Jewfish has been the colloquial name for the goliath grouper (Epinephelus itajara) for quite some time. Is it still being used? Is this naming a bit out of step with our politically correct times? Do you think that the term is offensive? Have we ‘evolved’ into such a sensitive society that we have lost sight of what is truly important?
Where did the term jewfish come from?
There are a number of theories out there on the origin of this name, some are benign and others offensive. Let’s look, as we must, for the proper context….
This grouper’s common name is quite apt. This species can reach lengths of up to 2.5m and weigh as much as 360kg! It is not surprising that it may be perceived that it was named after a giant. (Goliath was a giant Philistine warrior in the bible story, David and Goliath.) Dr Joe Nelson, chair of the Names of Fishes Committee (USA), made special mention that the grouper was named goliath, meaning large and not Goliath after the Philistine. Was the fish inadvertently connected to Judaism when it was first named?
The Atlantic goliath grouper can be found in the eastern Atlantic Ocean from the Congo to Senegal. In the Americas its range is generally more southerly and extends from Florida Keys, the Bahamas, most of the Caribbean and the majority of the Brazilian coastline. Its location may have more to do with the next theory. This one also stems from a physical attribute of the fish. The goliath grouper has a huge mouth, and the theory goes that it was called “jawfish”. Through southern accents the word morphed into “jewfish”. So it is more a question of semantics than Semitics?
One theory that sits at the far left of the spectrum is that back in the 1800s, goliath groupers, were thought of as trash fish, and a certain sector of society declared it was only fit for Jews. This pretty nasty theory is at odds with the writings of famed explorer, William Dampier (after whom the Dampier Strait in Indonesia was named). In his book A New Voyage Round the World (1697), Dampier shares his journey to Jamaica. Here he encountered the ‘jewfish’. Jamaican Jews claimed the Epinephelus itajara to be the grandest kosher fish. It was proclaimed the grandest for it’s obvious size and it met Levitical Kosher law of being a clean fish by having, scales that are visible with the naked eye and fins. So if this theory is to be believed the name comes from it being a highly prized kosher fish. Nothing negative about that, although the term ‘kosherfish’ would likely not offend to the same extent as ‘jewfish’. There is something unsettling about the juxtaposition of a sacred belief system and the word fish appearing in the same term.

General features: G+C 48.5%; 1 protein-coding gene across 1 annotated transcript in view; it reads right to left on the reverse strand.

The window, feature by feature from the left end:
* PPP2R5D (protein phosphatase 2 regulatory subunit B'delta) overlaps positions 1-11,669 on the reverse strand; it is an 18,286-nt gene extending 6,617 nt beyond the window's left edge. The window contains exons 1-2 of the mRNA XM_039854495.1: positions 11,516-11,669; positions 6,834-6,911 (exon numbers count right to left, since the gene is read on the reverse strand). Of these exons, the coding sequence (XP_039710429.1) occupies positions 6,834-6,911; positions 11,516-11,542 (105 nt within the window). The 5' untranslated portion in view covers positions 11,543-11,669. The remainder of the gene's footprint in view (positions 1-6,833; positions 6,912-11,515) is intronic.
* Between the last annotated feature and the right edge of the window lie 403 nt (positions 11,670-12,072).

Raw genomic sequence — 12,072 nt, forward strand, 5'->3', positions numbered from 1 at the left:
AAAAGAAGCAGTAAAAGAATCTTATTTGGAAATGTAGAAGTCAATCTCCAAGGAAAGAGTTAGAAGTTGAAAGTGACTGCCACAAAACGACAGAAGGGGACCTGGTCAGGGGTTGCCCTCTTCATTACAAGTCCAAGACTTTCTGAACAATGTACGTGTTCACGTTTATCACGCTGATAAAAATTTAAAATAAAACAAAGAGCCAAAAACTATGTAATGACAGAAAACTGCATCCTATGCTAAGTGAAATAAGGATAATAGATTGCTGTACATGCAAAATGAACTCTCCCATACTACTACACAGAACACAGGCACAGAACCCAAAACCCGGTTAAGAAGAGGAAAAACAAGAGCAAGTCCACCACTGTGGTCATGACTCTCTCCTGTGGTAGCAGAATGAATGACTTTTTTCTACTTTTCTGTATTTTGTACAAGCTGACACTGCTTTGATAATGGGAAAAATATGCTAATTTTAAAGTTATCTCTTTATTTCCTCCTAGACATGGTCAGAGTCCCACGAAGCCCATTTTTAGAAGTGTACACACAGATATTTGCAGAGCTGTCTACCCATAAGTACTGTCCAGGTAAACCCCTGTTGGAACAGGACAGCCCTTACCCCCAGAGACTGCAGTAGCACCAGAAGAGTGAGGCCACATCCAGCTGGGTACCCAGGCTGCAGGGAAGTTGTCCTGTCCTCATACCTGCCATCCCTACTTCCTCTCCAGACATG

‘Impact’ of change?
The Maryland-based American Fisheries Society received some complaints about the name since the 1960s. This organisation’s Committee on Names of Fishes is the USA’s arbiter of names of fishes. This small group of seven, announced in 2001 that although there was no evidence that the name jewfish is being used offensively, it will nonetheless now be officially known as goliath grouper.
The reactions of prominent members of the Jewish Florida community may surprise many. Quoth Art Teitelbaum of the Anti-Defamation League, “Stereotypes about Jews have resulted in everything from murder to social discrimination. [But] in my experience, the jewfish has never been an energizing factor.” Rabbi Bruce Diamond, a Jewish leader in Fort Myers, “I tell you, in the universe of things that need to change, the name of a big grouper is low on the list. . . . I appreciate their political correctness, but people should think about getting migrant laborers a few more pennies for their tomatoes, do something good for the world. And you got that from the rabbi’s mouth.”
Some may think that the decision by the American Fisheries Society will result in the eventual decline of the term ‘jewfish’. This is unlikely, as the Miami Herald noted, at least nine islands or bodies of water are named after the jewfish. These include Jewfish Point in Los Angeles, Jewfish Creek in the Florida Keys and Jewfish Creek bridge (connecting Florida city and Key Largo). Renaming them would involve actions by state legislatures whom surely have more important concerns to occupy their time. The names of these places will on their own, keep the name jewfish ‘alive’, well at least in the State of Florida.
Perhaps the lesson here should be taken from the Jewish community. Be aware and considerate of sensitive issues however focus on what is important in life. Give your time and energy to things that are truly important and focus where change can have a positive impact on issues that really matter.
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